• Simple box pleated trim around the skirt edge and neckline, in keeping with the 1780s.
  • Some sort of ruched or pleated cuff, again bringing the dress into the 1780s (compared to the big lacy engageantes from earlier).
  • Covered buttons on the front!
  • I’ve got some white shoes from American Duchess I bought in a sale ages ago, going to paint them pink and bling them out.
  • GIANT HEDGEHOG WIG OF DOOOOM

Now, time to get to

Posted in 1700s, Elizabeth Schuyler | Leave a comment

Elizabeth Schuyler / Eliza Hamilton

So I’ve been all coyly hinting about the 18th century dress I’m planning on making.

Like all right thinking people, I’m obsessed with the musical Hamilton. Somehow I got on the idea of making Elizabeth/Eliza Schuyler/Hamilton dress, but actually historically accurate because obviously, that’s my jam.

While I originally planned on using this for the Jordan Con costume contest, I dropped that idea because it’s really only cosplay if you squint. But, I still want the dress, because there is a whole bunch of upcoming events where I can make use of it (GBACG Outlander event, Peers Hamilton Ball, and when I see the show in San Francisco in May).

So here are pictures of her dress from the first act:

So the main defining characteristics are:

  1. A light aqua color
  2. Has buttons on the front.

At first I figured this would be an easy plan. Make a fancy robe a la anglaise with loads of self trim, and a ginormous 1780s hedgehog wig (I was clearly massively inspired by this gorgeous Italian gown by The Modern Mantua Maker). Except, make the front have a row of buttons going down the middle as nod to the stage dress, aka a compere front (examples here, here).

And then I went to the internet to do research. And now we fall down a rabbithole, so strap in.

Turns out compere stomachers are everywhere,I can only find them worn with a robe a la francaise, and not a robe a la anglaise. Zip zero nada evidence that a compere stomacher can be worn with something else. And since I’ve previously made a robe a la francaise, I don’t want to make another. (Now, from when I originally drafted this blog post to now, I actually have evidence of one anglaise with a compere front. Hallie Larkin posted a picture in one of the Facebook 18th century sewing groups. But it’s clearly not a commonly done thing.)

Ok, plan B. According to this post by Diary of a Mantua Maker, the zone gown can have buttons on the false stomacher. Note, zone gown is not a period term, but it’s the easiest to use, since costumers all know what we mean by it. It’s a dress where the bodice front looks like it is cutaway to reveal a stomacher (in the same color or a contrasting color) underneath.

These gowns are more correctly types of Polonaise, Circassienne, Levite, or Turque (with subtle differences between them, click the links for people who’ve done the real research).

Despite the drawing in her post, I have found only two pictures where the front actually uses buttons in the front instead of pins.

Cabinet des Modes, 5e Cahier, 1ere Planche

Journal des Luxus, March 1790

Both of these are Robe a la Turques I believe (due to the short sleeves over contrasting long sleeves), and neither is the same fabric all over. I don’t know if I can therefore claim historical accuracy if I do a gown in all the same fabric like this.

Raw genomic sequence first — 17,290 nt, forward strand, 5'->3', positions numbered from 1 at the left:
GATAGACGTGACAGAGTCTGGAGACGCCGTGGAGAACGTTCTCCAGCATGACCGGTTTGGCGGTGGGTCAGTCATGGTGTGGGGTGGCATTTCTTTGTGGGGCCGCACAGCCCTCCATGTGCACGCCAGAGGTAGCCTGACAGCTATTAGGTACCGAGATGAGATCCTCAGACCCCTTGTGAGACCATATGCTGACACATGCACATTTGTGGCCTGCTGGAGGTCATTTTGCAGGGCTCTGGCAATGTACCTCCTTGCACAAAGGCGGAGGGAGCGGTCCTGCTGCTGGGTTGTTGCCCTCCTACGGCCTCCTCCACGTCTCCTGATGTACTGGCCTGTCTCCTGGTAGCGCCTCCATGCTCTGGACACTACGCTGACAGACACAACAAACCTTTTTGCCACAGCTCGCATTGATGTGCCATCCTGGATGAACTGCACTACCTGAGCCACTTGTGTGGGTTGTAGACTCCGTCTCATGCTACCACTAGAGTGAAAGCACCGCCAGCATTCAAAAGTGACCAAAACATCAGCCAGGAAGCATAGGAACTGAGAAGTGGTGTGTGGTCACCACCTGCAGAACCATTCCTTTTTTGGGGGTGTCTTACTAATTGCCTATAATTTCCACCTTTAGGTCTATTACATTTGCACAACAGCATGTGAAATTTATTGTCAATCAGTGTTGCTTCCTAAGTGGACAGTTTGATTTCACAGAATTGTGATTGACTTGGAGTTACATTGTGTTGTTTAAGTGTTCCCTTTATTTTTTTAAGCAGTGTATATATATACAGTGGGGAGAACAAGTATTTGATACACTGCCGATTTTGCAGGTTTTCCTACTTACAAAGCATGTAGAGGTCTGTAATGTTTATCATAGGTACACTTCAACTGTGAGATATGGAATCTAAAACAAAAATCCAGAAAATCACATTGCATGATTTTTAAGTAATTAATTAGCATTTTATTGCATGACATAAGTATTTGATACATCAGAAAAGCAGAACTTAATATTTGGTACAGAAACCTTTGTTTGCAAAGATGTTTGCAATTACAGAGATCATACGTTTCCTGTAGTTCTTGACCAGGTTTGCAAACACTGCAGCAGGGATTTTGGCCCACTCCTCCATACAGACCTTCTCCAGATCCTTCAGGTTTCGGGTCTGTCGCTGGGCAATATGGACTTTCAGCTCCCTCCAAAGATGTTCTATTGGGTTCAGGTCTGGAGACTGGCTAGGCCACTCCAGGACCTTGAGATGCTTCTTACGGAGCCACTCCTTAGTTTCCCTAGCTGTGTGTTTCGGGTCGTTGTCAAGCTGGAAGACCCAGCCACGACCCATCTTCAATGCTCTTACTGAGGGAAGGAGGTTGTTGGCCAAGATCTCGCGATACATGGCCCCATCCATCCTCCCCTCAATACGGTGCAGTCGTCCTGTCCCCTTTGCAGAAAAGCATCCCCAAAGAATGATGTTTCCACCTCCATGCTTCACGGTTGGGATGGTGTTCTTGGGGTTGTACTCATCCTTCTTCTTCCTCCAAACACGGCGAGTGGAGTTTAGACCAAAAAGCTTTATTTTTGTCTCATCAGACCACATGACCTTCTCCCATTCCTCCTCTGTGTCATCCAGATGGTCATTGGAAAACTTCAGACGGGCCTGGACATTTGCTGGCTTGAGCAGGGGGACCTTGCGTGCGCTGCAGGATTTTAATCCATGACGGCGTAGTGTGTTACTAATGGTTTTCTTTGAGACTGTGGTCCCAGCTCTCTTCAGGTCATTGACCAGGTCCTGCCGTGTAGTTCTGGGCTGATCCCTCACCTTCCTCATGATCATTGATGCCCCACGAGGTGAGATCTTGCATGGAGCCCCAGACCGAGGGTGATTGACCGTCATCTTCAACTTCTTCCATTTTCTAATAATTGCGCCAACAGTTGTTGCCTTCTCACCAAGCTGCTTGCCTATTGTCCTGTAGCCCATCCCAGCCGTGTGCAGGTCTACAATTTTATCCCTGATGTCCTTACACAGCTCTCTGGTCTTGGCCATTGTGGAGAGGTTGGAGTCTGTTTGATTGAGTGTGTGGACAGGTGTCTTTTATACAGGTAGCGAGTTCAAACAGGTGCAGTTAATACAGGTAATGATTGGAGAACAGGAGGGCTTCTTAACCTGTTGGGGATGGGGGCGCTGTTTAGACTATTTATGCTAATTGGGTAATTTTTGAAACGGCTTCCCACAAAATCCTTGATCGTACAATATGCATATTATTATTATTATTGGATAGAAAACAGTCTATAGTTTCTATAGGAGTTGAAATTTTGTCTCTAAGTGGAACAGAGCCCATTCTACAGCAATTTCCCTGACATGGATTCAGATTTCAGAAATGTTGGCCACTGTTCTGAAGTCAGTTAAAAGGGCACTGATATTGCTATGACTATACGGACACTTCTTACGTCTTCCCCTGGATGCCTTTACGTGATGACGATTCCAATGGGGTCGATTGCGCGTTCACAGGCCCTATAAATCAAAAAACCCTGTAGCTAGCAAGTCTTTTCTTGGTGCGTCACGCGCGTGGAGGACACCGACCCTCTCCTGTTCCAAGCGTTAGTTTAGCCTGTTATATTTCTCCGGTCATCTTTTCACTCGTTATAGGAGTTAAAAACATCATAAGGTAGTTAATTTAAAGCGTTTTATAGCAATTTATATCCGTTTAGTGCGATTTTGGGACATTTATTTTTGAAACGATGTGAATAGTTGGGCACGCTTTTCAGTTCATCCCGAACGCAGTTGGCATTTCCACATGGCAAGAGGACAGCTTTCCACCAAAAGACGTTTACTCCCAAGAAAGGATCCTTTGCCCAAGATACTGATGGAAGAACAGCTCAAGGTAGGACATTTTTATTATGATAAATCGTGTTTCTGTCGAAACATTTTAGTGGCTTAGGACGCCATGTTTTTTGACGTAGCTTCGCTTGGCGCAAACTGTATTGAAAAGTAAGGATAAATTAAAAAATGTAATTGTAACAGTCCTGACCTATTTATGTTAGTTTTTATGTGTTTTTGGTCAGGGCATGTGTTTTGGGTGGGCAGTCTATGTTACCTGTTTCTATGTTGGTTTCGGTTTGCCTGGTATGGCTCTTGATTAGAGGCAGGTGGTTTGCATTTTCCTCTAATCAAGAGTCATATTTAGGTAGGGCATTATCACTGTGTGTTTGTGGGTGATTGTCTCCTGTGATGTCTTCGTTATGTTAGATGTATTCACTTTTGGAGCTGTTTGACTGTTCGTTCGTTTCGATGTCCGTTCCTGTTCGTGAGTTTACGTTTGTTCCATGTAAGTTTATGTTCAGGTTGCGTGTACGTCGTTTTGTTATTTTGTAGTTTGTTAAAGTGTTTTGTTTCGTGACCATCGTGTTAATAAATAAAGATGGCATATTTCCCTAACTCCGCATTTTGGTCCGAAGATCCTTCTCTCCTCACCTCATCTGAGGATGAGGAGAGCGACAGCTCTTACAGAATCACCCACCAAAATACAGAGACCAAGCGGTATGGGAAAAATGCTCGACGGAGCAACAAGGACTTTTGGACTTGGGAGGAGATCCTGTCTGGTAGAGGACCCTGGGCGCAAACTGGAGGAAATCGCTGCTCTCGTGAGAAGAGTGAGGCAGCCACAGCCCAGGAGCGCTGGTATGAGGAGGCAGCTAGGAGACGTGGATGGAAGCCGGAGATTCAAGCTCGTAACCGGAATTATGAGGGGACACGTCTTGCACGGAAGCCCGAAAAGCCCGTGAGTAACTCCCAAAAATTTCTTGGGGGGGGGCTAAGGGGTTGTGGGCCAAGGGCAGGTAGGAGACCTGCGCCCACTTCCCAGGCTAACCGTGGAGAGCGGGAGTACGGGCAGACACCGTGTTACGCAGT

After weeks of searching, I finally found one extant dress with buttons in front (and this picture is even in Fashion from the Kyoto Institute. Sometimes I should look in my own books before going to the internet.)

Dress detail

Kyoto Fashion Museum. Apologies again for the not-source-picture, but the museum has changed their website and I can’t find a link.

While this dress is pretty and can live on my “one day I’ll make this” list (oh god that list is so long), I still wasn’t in love with it.

There is one more style of gown I found in several paintings, which is really intriguing (my pinterest board).

Speculated to be the Princess of Lamballe. Apologies for pinterest link, I’ve been unable to find an original source.

Portrait of a French Lady, by Alexander Roslin

Portrait of Louise Henriette Boeuf de Curis by Adolf Ulrich Wertmüller.
Is that self trim on the skirt with gauze on the top?

According to Pinterest, Marie Gabrielle Capet by Adelaide Labille -Guiard. Again can’t find an actual source 😦

Marquise de Becdelièvre, by Alexandre Roslin

These all have two rows of buttons, with some kind of cord or ribbon twisting around them. My reaction:

  • What on earth is this?
  • No seriously what is happening in these pictures?
  • Do these have the cutaway front, or are one solid front pinning in the middle? Looks like some of each.
  • Is it one cord looping from top to bottom, or is it one per cord?
  • Is it a coincidence that these all seem to be French women?
  • Maybe I should make this?!?

I showed my friend Bunny these photos, and she helpfully pointed out that they probably are Levites (ish). Evidence being the wide collar, the longer sleeves, and the sash. Additionally, while looking for more information on Levites, I found this fashion plate from Mimic of Modes which clearly shows the loopy-cord-around-buttons thing.

Gallerie des Modes, 1782; MFA 44.1546

Aaaand suddenly my interest in this style deflated entirely.

While I’d be happy to make a Levite in the future, it seems like they were more of a casual style. And if I’m going for 1780, A Winter’s Ball then a casual style just won’t do.

Next up, what I decided to actually do!

Posted in 1700s, Elizabeth Schuyler, Georgian | 4 Comments